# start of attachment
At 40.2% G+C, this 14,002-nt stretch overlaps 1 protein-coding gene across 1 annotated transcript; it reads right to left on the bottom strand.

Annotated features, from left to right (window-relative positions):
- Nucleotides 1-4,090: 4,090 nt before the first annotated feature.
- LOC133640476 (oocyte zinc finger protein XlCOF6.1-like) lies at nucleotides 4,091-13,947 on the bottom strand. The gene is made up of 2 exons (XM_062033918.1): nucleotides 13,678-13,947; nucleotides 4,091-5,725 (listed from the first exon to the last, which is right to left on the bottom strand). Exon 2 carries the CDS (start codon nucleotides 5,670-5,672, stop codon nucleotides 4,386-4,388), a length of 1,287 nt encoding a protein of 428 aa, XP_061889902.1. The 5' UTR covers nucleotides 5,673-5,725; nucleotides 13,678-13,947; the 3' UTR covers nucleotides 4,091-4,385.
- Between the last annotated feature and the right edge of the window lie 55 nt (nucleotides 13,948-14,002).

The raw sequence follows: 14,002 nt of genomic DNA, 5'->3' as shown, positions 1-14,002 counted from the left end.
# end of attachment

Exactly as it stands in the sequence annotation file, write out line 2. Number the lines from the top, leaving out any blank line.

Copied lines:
Annotated features, from left to right (window-relative positions):